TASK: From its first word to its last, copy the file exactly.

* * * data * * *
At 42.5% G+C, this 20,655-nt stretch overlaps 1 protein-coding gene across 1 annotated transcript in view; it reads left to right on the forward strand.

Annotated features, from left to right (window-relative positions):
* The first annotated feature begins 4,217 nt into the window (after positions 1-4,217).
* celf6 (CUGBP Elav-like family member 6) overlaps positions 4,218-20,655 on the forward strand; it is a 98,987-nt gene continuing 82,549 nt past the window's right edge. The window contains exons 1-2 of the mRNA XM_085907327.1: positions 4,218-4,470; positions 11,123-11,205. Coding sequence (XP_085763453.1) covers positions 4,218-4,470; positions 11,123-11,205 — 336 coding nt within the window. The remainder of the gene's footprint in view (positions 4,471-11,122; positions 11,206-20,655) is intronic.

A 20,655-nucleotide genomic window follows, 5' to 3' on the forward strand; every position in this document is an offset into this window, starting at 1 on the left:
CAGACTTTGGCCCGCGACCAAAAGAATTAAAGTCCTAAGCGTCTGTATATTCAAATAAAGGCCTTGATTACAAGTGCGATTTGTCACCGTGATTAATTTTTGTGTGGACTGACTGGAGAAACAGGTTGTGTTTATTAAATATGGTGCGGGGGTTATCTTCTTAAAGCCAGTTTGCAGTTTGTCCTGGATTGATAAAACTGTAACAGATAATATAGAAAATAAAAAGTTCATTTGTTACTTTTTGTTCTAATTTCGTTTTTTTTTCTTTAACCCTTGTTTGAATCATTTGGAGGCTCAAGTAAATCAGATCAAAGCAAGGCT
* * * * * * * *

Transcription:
At 42.5% G+C, this 20,655-nt stretch overlaps 1 protein-coding gene across 1 annotated transcript in view; it reads left to right on the forward strand.

Annotated features, from left to right (window-relative positions):
* The first annotated feature begins 4,217 nt into the window (after positions 1-4,217).
* celf6 (CUGBP Elav-like family member 6) overlaps positions 4,218-20,655 on the forward strand; it is a 98,987-nt gene continuing 82,549 nt past the window's right edge. The window contains exons 1-2 of the mRNA XM_085907327.1: positions 4,218-4,470; positions 11,123-11,205. Coding sequence (XP_085763453.1) covers positions 4,218-4,470; positions 11,123-11,205 — 336 coding nt within the window. The remainder of the gene's footprint in view (positions 4,471-11,122; positions 11,206-20,655) is intronic.

A 20,655-nucleotide genomic window follows, 5' to 3' on the forward strand; every position in this document is an offset into this window, starting at 1 on the left:
CAGACTTTGGCCCGCGACCAAAAGAATTAAAGTCCTAAGCGTCTGTATATTCAAATAAAGGCCTTGATTACAAGTGCGATTTGTCACCGTGATTAATTTTTGTGTGGACTGACTGGAGAAACAGGTTGTGTTTATTAAATATGGTGCGGGGGTTATCTTCTTAAAGCCAGTTTGCAGTTTGTCCTGGATTGATAAAACTGTAACAGATAATATAGAAAATAAAAAGTTCATTTGTTACTTTTTGTTCTAATTTCGTTTTTTTTTCTTTAACCCTTGTTTGAATCATTTGGAGGCTCAAGTAAATCAGATCAAAGCAAGGCT